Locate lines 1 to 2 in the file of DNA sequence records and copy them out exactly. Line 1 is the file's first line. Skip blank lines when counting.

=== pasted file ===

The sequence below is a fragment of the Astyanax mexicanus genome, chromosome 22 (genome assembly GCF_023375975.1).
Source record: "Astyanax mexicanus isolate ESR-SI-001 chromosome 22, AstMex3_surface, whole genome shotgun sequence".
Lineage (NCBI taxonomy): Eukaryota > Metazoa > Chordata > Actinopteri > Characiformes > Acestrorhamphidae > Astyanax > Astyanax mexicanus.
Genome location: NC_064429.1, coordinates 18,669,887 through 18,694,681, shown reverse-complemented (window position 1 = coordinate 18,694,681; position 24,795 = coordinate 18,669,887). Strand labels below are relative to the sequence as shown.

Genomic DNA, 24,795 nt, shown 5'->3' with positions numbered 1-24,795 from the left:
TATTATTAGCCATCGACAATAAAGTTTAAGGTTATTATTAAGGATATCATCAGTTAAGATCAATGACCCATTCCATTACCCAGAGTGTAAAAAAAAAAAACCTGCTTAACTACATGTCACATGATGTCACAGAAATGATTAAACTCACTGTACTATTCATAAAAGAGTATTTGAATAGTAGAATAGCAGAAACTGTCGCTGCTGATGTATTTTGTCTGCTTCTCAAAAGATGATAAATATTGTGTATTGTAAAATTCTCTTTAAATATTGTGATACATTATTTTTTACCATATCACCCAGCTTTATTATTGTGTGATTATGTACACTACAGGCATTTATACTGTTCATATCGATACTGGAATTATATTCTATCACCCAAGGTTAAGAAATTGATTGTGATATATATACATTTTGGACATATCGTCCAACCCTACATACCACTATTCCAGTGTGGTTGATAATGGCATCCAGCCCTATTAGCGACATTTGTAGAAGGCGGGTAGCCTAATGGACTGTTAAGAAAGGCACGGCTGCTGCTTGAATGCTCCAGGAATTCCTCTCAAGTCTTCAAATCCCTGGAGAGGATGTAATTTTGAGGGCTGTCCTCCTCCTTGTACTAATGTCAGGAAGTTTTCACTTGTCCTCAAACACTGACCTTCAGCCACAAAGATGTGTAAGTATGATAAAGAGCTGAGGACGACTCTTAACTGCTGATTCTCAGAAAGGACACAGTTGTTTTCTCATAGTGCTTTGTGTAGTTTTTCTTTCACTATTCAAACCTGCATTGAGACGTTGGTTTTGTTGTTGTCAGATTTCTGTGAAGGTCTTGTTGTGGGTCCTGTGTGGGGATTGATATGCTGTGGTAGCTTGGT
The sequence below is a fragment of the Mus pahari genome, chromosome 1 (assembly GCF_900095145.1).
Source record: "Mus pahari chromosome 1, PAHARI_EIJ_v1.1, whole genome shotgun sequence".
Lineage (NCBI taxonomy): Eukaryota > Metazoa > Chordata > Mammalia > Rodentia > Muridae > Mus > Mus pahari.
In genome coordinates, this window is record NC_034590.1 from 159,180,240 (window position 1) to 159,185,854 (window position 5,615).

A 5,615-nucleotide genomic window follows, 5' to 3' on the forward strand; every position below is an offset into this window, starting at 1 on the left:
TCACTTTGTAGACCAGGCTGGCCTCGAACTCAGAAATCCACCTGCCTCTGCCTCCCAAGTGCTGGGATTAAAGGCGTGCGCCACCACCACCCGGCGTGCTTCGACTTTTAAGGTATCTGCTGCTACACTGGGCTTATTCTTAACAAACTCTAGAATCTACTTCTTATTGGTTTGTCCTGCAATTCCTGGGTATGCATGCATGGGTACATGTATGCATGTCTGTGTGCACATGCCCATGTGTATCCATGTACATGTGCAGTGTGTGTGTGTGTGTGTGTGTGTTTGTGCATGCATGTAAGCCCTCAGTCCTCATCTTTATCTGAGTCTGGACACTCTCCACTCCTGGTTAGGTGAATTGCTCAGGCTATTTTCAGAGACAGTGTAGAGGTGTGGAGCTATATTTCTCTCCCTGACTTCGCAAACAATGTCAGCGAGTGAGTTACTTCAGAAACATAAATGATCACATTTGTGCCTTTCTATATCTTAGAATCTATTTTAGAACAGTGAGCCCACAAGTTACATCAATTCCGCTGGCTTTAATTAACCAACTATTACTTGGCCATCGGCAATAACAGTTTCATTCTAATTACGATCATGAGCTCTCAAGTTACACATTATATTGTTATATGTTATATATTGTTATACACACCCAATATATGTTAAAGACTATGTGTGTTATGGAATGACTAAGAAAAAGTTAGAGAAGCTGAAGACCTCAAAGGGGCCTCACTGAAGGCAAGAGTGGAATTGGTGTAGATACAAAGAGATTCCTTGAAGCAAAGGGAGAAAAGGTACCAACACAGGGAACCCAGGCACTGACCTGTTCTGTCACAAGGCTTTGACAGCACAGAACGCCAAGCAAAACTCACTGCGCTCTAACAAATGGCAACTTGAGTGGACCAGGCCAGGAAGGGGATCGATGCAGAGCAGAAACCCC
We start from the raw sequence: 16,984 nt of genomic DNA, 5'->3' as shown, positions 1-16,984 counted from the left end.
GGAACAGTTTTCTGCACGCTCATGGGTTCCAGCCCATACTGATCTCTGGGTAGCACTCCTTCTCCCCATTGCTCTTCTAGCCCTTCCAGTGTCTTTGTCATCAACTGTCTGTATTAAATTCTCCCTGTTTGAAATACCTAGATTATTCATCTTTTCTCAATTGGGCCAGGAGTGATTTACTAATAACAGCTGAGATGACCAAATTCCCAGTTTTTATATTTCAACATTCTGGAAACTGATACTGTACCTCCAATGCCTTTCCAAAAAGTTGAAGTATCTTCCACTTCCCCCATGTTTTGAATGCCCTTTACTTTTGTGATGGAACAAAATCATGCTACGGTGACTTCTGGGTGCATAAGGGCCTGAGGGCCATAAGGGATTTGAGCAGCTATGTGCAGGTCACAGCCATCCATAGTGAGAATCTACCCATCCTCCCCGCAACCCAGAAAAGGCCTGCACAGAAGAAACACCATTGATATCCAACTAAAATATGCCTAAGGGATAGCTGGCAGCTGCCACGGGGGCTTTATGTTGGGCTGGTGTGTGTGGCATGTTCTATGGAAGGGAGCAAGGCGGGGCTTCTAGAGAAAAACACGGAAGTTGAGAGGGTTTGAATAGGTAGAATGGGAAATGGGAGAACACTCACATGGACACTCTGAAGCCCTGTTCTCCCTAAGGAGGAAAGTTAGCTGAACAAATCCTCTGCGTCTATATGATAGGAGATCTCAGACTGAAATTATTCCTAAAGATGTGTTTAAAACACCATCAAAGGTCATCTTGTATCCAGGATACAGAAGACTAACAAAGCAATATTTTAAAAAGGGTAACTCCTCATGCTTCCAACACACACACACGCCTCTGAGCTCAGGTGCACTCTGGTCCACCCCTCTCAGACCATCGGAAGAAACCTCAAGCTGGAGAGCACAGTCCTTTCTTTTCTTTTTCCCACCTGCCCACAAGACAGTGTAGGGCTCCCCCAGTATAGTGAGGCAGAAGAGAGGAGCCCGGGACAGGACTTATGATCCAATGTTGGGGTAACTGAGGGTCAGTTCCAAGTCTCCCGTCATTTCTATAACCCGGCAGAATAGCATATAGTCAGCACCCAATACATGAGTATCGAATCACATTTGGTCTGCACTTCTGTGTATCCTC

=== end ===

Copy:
The sequence below is a fragment of the Astyanax mexicanus genome, chromosome 22 (genome assembly GCF_023375975.1).
Source record: "Astyanax mexicanus isolate ESR-SI-001 chromosome 22, AstMex3_surface, whole genome shotgun sequence".